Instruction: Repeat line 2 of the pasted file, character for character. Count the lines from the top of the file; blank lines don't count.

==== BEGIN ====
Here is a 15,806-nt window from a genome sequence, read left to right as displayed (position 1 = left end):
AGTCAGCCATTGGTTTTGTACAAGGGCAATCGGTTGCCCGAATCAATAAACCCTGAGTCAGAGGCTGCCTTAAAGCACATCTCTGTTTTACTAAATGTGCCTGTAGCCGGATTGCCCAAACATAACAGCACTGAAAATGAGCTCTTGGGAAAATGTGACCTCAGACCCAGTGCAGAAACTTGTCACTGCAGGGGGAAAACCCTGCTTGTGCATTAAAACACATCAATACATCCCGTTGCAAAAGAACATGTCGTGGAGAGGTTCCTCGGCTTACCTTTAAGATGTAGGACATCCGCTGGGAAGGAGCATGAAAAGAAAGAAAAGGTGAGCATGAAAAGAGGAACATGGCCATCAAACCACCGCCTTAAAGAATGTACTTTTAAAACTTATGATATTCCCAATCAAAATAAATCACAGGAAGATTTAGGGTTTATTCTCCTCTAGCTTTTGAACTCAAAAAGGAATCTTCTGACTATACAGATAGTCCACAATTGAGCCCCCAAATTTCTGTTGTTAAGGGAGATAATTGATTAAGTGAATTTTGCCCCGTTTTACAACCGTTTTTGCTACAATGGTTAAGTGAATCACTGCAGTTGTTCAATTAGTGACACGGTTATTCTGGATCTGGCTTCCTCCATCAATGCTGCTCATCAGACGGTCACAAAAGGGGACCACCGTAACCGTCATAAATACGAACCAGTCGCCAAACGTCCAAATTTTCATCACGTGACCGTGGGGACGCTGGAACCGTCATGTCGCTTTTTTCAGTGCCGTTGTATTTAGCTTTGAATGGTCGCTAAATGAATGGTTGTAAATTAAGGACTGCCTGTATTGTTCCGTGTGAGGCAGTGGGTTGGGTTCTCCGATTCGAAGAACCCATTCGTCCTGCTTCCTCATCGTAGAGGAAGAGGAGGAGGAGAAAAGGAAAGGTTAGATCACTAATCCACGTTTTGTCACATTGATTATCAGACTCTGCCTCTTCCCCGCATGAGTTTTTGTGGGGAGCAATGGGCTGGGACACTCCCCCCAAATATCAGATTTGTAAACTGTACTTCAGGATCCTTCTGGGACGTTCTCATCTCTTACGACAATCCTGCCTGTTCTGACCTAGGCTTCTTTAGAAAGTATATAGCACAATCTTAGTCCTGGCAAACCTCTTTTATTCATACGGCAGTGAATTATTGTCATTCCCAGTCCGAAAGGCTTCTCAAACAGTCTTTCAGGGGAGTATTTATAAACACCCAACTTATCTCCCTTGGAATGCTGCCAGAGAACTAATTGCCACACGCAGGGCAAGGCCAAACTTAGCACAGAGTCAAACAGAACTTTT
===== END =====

AGTCAGCCATTGGTTTTGTACAAGGGCAATCGGTTGCCCGAATCAATAAACCCTGAGTCAGAGGCTGCCTTAAAGCACATCTCTGTTTTACTAAATGTGCCTGTAGCCGGATTGCCCAAACATAACAGCACTGAAAATGAGCTCTTGGGAAAATGTGACCTCAGACCCAGTGCAGAAACTTGTCACTGCAGGGGGAAAACCCTGCTTGTGCATTAAAACACATCAATACATCCCGTTGCAAAAGAACATGTCGTGGAGAGGTTCCTCGGCTTACCTTTAAGATGTAGGACATCCGCTGGGAAGGAGCATGAAAAGAAAGAAAAGGTGAGCATGAAAAGAGGAACATGGCCATCAAACCACCGCCTTAAAGAATGTACTTTTAAAACTTATGATATTCCCAATCAAAATAAATCACAGGAAGATTTAGGGTTTATTCTCCTCTAGCTTTTGAACTCAAAAAGGAATCTTCTGACTATACAGATAGTCCACAATTGAGCCCCCAAATTTCTGTTGTTAAGGGAGATAATTGATTAAGTGAATTTTGCCCCGTTTTACAACCGTTTTTGCTACAATGGTTAAGTGAATCACTGCAGTTGTTCAATTAGTGACACGGTTATTCTGGATCTGGCTTCCTCCATCAATGCTGCTCATCAGACGGTCACAAAAGGGGACCACCGTAACCGTCATAAATACGAACCAGTCGCCAAACGTCCAAATTTTCATCACGTGACCGTGGGGACGCTGGAACCGTCATGTCGCTTTTTTCAGTGCCGTTGTATTTAGCTTTGAATGGTCGCTAAATGAATGGTTGTAAATTAAGGACTGCCTGTATTGTTCCGTGTGAGGCAGTGGGTTGGGTTCTCCGATTCGAAGAACCCATTCGTCCTGCTTCCTCATCGTAGAGGAAGAGGAGGAGGAGAAAAGGAAAGGTTAGATCACTAATCCACGTTTTGTCACATTGATTATCAGACTCTGCCTCTTCCCCGCATGAGTTTTTGTGGGGAGCAATGGGCTGGGACACTCCCCCCAAATATCAGATTTGTAAACTGTACTTCAGGATCCTTCTGGGACGTTCTCATCTCTTACGACAATCCTGCCTGTTCTGACCTAGGCTTCTTTAGAAAGTATATAGCACAATCTTAGTCCTGGCAAACCTCTTTTATTCATACGGCAGTGAATTATTGTCATTCCCAGTCCGAAAGGCTTCTCAAACAGTCTTTCAGGGGAGTATTTATAAACACCCAACTTATCTCCCTTGGAATGCTGCCAGAGAACTAATTGCCACACGCAGGGCAAGGCCAAACTTAGCACAGAGTCAAACAGAACTTTT